Boeing 737 MAX groundings

Boeing 737 MAX groundings
Boeing 737 MAX grounded aircraft near Boeing Field, April 2019.jpg
A parking lot at Boeing Field in Seattle, Washington, filled with undelivered Boeing 737 MAX aircraft
  • March 10, 2019 (UTC+3) (2019-03-10UTC+3) by Ethiopian Airlines
  • March 11, 2019 (2019-03-11) by CAAC (China)
  • March 12, 2019 (2019-03-12) by EASA
  • March 13, 2019 (2019-03-13) by FAA
DurationOngoing. 6 months and 7 days (since first grounding on March 10, 2019)
CausePrecautionary measure following two similar crashes less than five months apart

In March 2019, aviation regulators and airlines around the world grounded all Boeing 737 MAX passenger airliners after two MAX 8 aircraft crashed, killing the 346 people aboard. The accidents befell Lion Air Flight 610 on October 29, 2018 and Ethiopian Airlines Flight 302 on March 10, 2019. Ethiopian Airlines acted first, grounding its MAX fleet effective the day of the accident. On March 11, Chinese authorities ordered the first regulatory grounding, and most other agencies and airlines banned the airplane over the next two days. The Federal Aviation Administration (FAA) initially reaffirmed the airplane's airworthiness on March 11, but grounded it on March 13. The groundings affected 387 MAX aircraft delivered to 59 airlines.

In both accidents, pilots lost control to automated commands by the 737 MAX's new Maneuvering Characteristics Augmentation System (MCAS), which repeatedly pushed the airplane nose down in response to erroneous angle of attack (AoA) data. Pilots learned of the new "automatic trim" feature only after the first crash, when Boeing updated the airplane's flight manual and the FAA issued an emergency airworthiness directive. Boeing admitted that MCAS played a role in both accidents, and developed updates to the flight control systems, cockpit displays, and computer architecture, which took months longer than expected.

The U.S. Department of Transportation (DOT) and Congress launched investigations into FAA type certification of the MAX, particularly the FAA's delegation of authority to Boeing that allowed the company to conduct activities for certification on behalf of the agency. Technical safety experts from nine countries, the FAA, and NASA are jointly reviewing the certification of the MAX automated flight control system and its compliance with regulations. Industry experts said the panel's findings could change global standards for certification.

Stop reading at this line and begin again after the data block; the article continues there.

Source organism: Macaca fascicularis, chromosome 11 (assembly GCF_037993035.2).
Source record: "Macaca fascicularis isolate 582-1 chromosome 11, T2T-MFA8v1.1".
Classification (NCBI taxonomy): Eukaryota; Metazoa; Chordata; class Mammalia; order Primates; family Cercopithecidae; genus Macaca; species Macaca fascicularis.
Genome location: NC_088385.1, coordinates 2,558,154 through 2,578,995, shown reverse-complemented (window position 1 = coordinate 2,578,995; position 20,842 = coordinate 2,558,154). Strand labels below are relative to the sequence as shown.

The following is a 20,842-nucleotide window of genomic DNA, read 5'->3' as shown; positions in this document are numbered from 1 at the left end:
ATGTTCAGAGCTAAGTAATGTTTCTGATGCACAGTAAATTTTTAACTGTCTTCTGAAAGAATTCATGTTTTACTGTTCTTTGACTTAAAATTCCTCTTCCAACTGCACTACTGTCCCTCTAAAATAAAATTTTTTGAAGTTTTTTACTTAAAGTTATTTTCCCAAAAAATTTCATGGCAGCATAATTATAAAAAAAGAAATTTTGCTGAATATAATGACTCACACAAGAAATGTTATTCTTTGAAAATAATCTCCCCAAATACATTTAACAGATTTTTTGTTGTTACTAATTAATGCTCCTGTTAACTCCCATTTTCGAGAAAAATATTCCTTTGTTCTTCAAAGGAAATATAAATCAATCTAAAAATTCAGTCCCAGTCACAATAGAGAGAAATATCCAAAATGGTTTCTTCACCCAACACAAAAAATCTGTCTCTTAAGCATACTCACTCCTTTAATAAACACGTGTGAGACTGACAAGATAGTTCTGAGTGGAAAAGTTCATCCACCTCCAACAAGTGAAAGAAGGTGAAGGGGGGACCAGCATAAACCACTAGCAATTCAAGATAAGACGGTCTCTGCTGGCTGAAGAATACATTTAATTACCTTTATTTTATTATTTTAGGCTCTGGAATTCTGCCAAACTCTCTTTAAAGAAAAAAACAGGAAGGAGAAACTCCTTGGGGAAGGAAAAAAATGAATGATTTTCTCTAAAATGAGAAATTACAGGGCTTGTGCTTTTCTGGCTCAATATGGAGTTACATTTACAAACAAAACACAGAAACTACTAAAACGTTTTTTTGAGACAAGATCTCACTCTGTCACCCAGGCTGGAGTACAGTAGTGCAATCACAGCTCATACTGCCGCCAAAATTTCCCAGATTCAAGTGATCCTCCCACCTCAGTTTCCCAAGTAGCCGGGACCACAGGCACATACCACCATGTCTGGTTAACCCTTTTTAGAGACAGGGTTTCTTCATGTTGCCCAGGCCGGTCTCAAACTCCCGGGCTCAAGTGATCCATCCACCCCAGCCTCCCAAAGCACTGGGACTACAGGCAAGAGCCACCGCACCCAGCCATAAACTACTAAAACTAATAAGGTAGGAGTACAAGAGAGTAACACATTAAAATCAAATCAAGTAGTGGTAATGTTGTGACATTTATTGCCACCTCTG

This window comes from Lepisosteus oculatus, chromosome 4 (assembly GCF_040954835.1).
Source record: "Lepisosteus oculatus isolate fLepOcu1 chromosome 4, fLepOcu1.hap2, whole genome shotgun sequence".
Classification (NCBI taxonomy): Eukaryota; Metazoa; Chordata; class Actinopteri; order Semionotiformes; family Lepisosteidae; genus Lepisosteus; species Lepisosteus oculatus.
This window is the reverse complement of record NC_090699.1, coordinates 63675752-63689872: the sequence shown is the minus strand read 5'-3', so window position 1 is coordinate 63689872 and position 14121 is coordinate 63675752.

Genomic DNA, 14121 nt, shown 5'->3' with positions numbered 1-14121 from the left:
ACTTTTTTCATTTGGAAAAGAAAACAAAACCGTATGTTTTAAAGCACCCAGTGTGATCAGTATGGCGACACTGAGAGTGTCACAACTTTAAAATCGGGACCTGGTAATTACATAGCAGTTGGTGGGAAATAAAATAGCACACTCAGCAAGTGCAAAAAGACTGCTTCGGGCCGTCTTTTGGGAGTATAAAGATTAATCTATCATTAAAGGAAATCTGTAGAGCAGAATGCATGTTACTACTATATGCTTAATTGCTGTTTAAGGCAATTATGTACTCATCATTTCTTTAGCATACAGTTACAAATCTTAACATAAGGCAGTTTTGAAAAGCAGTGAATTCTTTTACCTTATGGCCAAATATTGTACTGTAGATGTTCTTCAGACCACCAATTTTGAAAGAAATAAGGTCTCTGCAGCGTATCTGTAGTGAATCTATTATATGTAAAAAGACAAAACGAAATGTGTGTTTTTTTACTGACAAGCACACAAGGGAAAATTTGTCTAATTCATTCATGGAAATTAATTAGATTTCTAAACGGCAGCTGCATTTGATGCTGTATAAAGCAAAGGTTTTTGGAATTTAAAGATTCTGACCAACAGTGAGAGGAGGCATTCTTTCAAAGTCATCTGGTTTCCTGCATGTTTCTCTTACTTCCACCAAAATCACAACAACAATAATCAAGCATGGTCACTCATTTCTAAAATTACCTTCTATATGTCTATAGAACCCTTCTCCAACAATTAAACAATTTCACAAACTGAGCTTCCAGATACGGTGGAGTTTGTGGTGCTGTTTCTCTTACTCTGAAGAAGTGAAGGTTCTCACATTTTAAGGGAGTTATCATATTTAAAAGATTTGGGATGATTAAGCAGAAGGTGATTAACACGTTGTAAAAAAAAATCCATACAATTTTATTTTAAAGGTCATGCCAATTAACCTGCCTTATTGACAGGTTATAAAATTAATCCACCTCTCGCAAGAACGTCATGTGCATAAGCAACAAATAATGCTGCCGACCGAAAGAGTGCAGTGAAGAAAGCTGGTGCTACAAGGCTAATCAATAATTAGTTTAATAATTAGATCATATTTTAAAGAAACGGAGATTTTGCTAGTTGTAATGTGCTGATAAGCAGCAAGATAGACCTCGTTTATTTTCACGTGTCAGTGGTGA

Boeing suspended deliveries and reduced production of the MAX, and might temporarily stop manufacturing the airplane if recertification is delayed beyond October 2019. Airlines canceled thousands of flights and leased other aircraft to fill in for the MAX. Boeing recorded a $4.9 billion charge for compensation to airlines and set up a separate fund to help families of accident victims. Pilots and families sued Boeing for allegedly concealing flaws in the airplane.


Lion Air Flight 610 crash

PK-LQP, the aircraft involved in the crash of Flight 610

On October 29, 2018, Indonesian Lion Air Flight 610 from Soekarno–Hatta International Airport in Jakarta to Depati Amir Airport in Pangkal Pinang crashed into the Java Sea 12 minutes after takeoff. All 189 passengers and crew were killed in the accident.[1][2][3] The preliminary report tentatively attributed the accident to the erroneous angle-of-attack data and automatic nose-down trim commanded by MCAS.[4][5] The 737 MAX aircraft was delivered 2 months and 16 days prior, on August 13, 2018. This is the deadliest crash involving the Boeing 737 regardless of variant.[6]

Boeing published a supplementary service bulletin addressing the AoA warning and the pitch system's potential for repeated activation, all without referring to MCAS by name. The bulletin describes warnings triggered by erroneous AoA data, and referred pilots to a "non-normal runaway trim" procedure as resolution, specifying a narrow window of a few seconds before the system's next application.[7] The FAA issued an Emergency airworthiness directive 2018-23-51, requiring the bulletin's inclusion in the flight manuals, and that pilots immediately review the new information provided.[8][9]

Ethiopian Airlines Flight 302 crash

ET-AVJ, the Ethiopian Airlines aircraft that crashed in Flight 302

On March 10, 2019, Ethiopian Airlines Flight 302 from Addis Ababa in Ethiopia to Jomo Kenyatta International Airport in Nairobi, Kenya, crashed six minutes after takeoff near Bishoftu, killing all 157 passengers and crew aboard the aircraft.[10][11][11][12][13] The 737 MAX was delivered 3 months and 23 days prior, on November 15, 2018, two weeks after the Lion Air accident.[14]

Initial reports indicated that the Flight 302 pilot struggled to control the airplane, in a manner similar to the circumstances of the Lion Air crash.[15] A stabilizer trim jackscrew found in the wreckage was set to put the aircraft into a dive.[16] Experts suggested this evidence further pointed to MCAS as at fault in the crash.[17][18] After the crash of flight ET302, Ethiopian Airlines spokesman Biniyam Demssie said in an interview that the procedures for disabling the MCAS were just previously incorporated into pilot training. "All the pilots flying the MAX received the training after the Indonesia crash," he said. "There was a directive by Boeing, so they took that training."[19] Ethiopia's transportation minister, Dagmawit Moges, said that initial data from the recovered flight data recorder of Ethiopian Flight 302 shows "clear similarities" with the crash of Lion Air Flight 610.[20][21]